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The standard says, in 5.3.4[expr.new]/7

When the value of the expression in a direct-new-declarator is zero, the allocation function is called to allocate an array with no elements.

and in 3.7.3.1[basic.stc.dynamic.allocation]/2

The effect of dereferencing a pointer returned as a request for zero size is undefined.

But if the allocation function is user-defined and it knows it returned a valid pointer, would it still be undefined behavior to dereference it? Can the standard mandate undefined behavior of user code?

The reason I ask is yet another meaningless attempt to initialize a dynamic array of objects of non-default-constructible type. What problems does it have, besides the obvious lack of delete[] and that it can only be called with [0]? Did I even use aligned_storage correctly?

#include <type_traits>
#include <stdexcept>
#include <memory>
#include <iostream>

struct T {
   int val;
   T() = delete;
   T(int i) : val(i) {}
   void* operator new[](std::size_t, std::size_t cnt, const T& t)
   {
       typedef std::aligned_storage<sizeof(t),
                    std::alignment_of<T>::value>::type buf;
       T* ptr = reinterpret_cast<T*>(new buf[cnt]);
       std::uninitialized_fill_n(ptr, cnt, t);
       return ptr;
    }
};

int main()
{
    T* a = new(100, T(7)) T[0]; // using zero is legal per 5.3.4/7

    std::cout << "a[0] = " << a[0].val << '\n' // but is this legal?
              << "a[1] = " << a[1].val << '\n'
              << "a[98] = " << a[98].val << '\n'
              << "a[99] = " << a[99].val << '\n';
    delete[] a; // free the 100 aligned_storages
}

test run: http://ideone.com/iBW0z

also compiles and runs as expected with with MSVC++ 2010 EE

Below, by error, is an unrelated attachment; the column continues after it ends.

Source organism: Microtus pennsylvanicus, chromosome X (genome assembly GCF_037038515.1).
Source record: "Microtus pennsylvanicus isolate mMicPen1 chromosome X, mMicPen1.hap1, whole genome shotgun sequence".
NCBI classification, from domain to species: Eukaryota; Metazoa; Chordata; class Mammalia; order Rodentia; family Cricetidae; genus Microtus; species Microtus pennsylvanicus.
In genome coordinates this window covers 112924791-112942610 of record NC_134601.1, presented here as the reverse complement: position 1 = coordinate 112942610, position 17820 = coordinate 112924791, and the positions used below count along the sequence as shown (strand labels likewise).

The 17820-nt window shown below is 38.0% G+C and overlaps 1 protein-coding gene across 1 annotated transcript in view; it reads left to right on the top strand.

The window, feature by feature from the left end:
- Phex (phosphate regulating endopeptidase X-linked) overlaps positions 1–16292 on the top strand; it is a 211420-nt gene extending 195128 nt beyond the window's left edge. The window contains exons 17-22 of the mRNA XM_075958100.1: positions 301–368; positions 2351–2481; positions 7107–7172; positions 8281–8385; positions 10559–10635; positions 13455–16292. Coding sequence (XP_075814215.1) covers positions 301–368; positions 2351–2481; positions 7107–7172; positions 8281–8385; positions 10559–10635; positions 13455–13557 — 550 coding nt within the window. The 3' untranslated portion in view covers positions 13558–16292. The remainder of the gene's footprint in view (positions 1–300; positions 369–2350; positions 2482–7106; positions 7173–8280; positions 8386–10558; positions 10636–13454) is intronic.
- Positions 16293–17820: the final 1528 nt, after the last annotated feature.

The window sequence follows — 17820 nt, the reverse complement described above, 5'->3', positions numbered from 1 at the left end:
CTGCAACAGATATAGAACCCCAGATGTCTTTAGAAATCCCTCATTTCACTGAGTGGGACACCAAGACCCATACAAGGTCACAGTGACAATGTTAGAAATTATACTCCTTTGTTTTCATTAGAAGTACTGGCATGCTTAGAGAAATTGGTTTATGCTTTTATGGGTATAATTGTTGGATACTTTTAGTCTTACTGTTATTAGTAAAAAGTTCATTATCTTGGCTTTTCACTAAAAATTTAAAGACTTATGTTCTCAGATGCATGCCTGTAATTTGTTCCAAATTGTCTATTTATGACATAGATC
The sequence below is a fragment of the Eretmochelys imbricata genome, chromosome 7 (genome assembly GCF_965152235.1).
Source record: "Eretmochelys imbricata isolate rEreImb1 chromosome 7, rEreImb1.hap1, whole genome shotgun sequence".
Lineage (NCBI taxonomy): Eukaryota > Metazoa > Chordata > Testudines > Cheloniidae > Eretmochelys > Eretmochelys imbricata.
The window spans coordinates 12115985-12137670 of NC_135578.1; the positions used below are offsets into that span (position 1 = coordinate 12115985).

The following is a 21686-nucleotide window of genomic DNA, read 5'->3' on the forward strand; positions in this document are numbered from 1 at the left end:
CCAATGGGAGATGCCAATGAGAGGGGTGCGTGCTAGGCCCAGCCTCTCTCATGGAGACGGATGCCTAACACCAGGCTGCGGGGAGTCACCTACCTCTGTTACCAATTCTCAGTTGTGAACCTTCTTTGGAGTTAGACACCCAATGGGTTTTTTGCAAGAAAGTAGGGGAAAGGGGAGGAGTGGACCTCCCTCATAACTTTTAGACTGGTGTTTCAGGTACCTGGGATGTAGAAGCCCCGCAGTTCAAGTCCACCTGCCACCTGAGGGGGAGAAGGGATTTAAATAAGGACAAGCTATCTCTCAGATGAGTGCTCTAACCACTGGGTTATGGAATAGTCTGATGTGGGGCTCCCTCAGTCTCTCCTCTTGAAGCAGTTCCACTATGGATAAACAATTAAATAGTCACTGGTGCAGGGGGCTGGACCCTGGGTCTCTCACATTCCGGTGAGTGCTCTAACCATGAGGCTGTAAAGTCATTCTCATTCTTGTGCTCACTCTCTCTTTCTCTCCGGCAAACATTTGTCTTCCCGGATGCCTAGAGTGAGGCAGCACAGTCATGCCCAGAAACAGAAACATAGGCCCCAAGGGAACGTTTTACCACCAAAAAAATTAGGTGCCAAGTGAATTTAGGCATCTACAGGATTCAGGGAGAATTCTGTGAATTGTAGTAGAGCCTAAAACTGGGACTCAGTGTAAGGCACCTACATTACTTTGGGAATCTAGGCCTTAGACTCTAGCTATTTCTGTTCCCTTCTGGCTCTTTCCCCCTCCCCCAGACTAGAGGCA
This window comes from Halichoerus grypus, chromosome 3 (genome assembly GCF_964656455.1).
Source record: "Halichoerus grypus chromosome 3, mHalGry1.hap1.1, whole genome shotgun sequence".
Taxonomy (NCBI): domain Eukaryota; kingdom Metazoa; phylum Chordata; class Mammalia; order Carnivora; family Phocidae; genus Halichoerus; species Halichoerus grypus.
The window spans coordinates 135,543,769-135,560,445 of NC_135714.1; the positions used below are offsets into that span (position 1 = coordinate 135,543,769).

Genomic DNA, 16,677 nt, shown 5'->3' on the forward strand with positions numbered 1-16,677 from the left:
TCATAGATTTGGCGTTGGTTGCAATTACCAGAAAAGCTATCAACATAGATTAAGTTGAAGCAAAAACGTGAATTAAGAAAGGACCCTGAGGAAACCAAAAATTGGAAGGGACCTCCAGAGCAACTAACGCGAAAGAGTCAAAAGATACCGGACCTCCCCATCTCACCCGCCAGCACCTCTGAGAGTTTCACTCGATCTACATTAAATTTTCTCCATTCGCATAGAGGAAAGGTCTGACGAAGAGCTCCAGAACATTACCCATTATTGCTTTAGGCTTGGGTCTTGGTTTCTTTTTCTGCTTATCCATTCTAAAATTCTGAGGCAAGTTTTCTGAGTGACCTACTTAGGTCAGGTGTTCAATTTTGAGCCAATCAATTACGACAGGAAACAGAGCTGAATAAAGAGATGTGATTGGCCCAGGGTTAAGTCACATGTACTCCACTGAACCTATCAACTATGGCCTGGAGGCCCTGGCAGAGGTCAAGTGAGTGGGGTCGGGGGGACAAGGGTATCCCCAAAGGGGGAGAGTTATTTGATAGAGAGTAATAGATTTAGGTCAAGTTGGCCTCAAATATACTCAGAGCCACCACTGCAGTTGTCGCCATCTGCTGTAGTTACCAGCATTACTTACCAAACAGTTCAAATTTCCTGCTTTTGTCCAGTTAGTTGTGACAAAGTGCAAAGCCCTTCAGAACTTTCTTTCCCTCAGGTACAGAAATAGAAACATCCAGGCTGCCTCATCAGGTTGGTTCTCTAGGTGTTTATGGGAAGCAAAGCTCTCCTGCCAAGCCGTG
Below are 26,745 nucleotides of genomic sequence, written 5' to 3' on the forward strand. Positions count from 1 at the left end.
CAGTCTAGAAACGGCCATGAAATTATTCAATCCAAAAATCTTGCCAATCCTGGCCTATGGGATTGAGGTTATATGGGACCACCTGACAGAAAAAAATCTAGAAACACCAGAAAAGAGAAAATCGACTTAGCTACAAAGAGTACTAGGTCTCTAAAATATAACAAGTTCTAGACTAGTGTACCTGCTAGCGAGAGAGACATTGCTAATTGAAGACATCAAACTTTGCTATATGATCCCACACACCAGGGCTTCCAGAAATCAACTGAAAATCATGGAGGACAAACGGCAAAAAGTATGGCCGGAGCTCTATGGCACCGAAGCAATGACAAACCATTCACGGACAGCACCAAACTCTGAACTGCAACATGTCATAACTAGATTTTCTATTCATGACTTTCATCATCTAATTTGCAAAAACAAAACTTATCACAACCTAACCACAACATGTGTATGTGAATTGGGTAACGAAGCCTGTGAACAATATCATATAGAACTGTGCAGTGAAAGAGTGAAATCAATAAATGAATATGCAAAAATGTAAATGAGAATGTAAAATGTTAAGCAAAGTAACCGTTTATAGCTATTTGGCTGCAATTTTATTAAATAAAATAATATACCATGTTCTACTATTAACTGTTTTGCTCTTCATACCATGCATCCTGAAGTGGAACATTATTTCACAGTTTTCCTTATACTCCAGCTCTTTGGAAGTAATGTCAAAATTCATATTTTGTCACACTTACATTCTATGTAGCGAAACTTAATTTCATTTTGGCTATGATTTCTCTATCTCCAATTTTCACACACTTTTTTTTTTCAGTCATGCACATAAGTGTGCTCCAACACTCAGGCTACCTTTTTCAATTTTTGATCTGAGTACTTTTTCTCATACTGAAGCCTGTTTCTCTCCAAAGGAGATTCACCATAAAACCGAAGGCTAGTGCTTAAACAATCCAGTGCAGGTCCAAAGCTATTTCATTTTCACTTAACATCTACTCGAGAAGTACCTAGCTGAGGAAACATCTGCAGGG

share|improve this question
    
"The reason I ask is yet another meaningless attempt to initialize a dynamic array of objects of non-default-constructible type." Why isn't std::vector sufficient? It allows exactly this. –  ildjarn Apr 6 '11 at 0:05
    
@ildjarn: it is more than sufficient for that purpose, yes. I am just exploring the boundaries of the language. –  Cubbi Apr 6 '11 at 0:20
    
Fair enough :-] –  ildjarn Apr 6 '11 at 0:30
    
I'm also not sure about the offset the new operator returns. I think, for all that new knows, it could call your operator new with the unnamed size_t parameter equal to 100 * sizeof(T), and offset the resulting buffer by 100 * sizeof(T). Or more realistically, call it with sizeof(size_t) and offset by sizeof(size_t) to store the count of elements of the array (needed to know how many dtors to call later), instead of calling it with size of 0. –  Johannes Schaub - litb Apr 8 '11 at 17:13

2 Answers 2

up vote 3 down vote accepted

There's an irritating logic problem in your code:

The new expression:

T* a = new(100, T(7)) T[0];

Calls T's deleted default constructor [expr.new]/17. ;-(

std::vector<T> is sure looking good about now... :-)

share|improve this answer
    
I see, it wants the constructor to be accessible. Every time I try to outsmart C++, it outsmarts me. –  Cubbi Apr 6 '11 at 0:16
2  
So you could call operator new directly, instead of using a new expression. This is essentially what vector does. But since vector already does it, I'm not sure what the motivating use case is. vector doesn't require default constructible unless you request it. –  Howard Hinnant Apr 6 '11 at 0:29
    
the motivation was an attempt to justify a new(...) T[0], and the motivation for that was curiosity. –  Cubbi Apr 6 '11 at 1:07
    
Curiosity is an excellent motivator! :-) Try moving your operator new to global scope and calling it directly, instead of via a new expression: T* a = static_cast<T*>(operator new[](sizeof(T)*0, 100, T(7))); –  Howard Hinnant Apr 6 '11 at 1:30

The only non-undefined behavior of the use of the result of a reinterpret_cast is when the cast is back to its original type, so you already have UB there even if everything else was ok.

If you really need this, why don't you just make a function that allocates a large enough block of contiguous memory and then placement news a bunch of T into that memory?

share|improve this answer
    
although all I'm doing is incrementing the pointer and casting it to void, I guess it would be better defined to have called get_temporary_buffer, which returns T*, instead of newing an array of aligned_storages? Making it a separate function means I'm just implementing vector, that's been done. –  Cubbi Apr 6 '11 at 0:53

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